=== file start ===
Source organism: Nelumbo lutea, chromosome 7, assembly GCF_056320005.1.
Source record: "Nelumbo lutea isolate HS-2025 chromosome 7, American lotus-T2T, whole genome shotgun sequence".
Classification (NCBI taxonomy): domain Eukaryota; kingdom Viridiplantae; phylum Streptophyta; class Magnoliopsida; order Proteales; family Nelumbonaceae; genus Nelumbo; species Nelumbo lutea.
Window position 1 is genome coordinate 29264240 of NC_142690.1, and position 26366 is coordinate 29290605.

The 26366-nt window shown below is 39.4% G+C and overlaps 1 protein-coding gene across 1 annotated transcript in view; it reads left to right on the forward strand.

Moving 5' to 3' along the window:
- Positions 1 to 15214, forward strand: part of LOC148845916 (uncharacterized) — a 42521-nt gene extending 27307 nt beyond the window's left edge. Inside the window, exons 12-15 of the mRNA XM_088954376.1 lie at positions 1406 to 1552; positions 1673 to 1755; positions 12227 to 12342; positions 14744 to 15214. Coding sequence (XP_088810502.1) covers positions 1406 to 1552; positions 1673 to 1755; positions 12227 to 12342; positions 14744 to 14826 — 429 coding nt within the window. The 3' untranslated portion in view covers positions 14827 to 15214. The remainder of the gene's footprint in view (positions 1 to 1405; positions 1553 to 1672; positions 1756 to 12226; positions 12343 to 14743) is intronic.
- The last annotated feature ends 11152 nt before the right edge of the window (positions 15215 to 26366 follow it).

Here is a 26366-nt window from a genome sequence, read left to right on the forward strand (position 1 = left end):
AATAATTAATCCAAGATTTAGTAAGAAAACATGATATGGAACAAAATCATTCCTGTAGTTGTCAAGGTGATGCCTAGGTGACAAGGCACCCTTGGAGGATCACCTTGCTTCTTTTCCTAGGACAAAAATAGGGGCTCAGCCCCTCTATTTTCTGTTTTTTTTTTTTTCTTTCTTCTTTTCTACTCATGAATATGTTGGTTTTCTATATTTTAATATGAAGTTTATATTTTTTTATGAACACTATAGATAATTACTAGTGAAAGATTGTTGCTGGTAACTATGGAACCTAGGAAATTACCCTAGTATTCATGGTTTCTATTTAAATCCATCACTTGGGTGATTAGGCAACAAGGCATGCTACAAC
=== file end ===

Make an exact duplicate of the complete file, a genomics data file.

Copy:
Source organism: Nelumbo lutea, chromosome 7, assembly GCF_056320005.1.
Source record: "Nelumbo lutea isolate HS-2025 chromosome 7, American lotus-T2T, whole genome shotgun sequence".
Classification (NCBI taxonomy): domain Eukaryota; kingdom Viridiplantae; phylum Streptophyta; class Magnoliopsida; order Proteales; family Nelumbonaceae; genus Nelumbo; species Nelumbo lutea.
Window position 1 is genome coordinate 29264240 of NC_142690.1, and position 26366 is coordinate 29290605.

The 26366-nt window shown below is 39.4% G+C and overlaps 1 protein-coding gene across 1 annotated transcript in view; it reads left to right on the forward strand.

Moving 5' to 3' along the window:
- Positions 1 to 15214, forward strand: part of LOC148845916 (uncharacterized) — a 42521-nt gene extending 27307 nt beyond the window's left edge. Inside the window, exons 12-15 of the mRNA XM_088954376.1 lie at positions 1406 to 1552; positions 1673 to 1755; positions 12227 to 12342; positions 14744 to 15214. Coding sequence (XP_088810502.1) covers positions 1406 to 1552; positions 1673 to 1755; positions 12227 to 12342; positions 14744 to 14826 — 429 coding nt within the window. The 3' untranslated portion in view covers positions 14827 to 15214. The remainder of the gene's footprint in view (positions 1 to 1405; positions 1553 to 1672; positions 1756 to 12226; positions 12343 to 14743) is intronic.
- The last annotated feature ends 11152 nt before the right edge of the window (positions 15215 to 26366 follow it).

Here is a 26366-nt window from a genome sequence, read left to right on the forward strand (position 1 = left end):
AATAATTAATCCAAGATTTAGTAAGAAAACATGATATGGAACAAAATCATTCCTGTAGTTGTCAAGGTGATGCCTAGGTGACAAGGCACCCTTGGAGGATCACCTTGCTTCTTTTCCTAGGACAAAAATAGGGGCTCAGCCCCTCTATTTTCTGTTTTTTTTTTTTTCTTTCTTCTTTTCTACTCATGAATATGTTGGTTTTCTATATTTTAATATGAAGTTTATATTTTTTTATGAACACTATAGATAATTACTAGTGAAAGATTGTTGCTGGTAACTATGGAACCTAGGAAATTACCCTAGTATTCATGGTTTCTATTTAAATCCATCACTTGGGTGATTAGGCAACAAGGCATGCTACAAC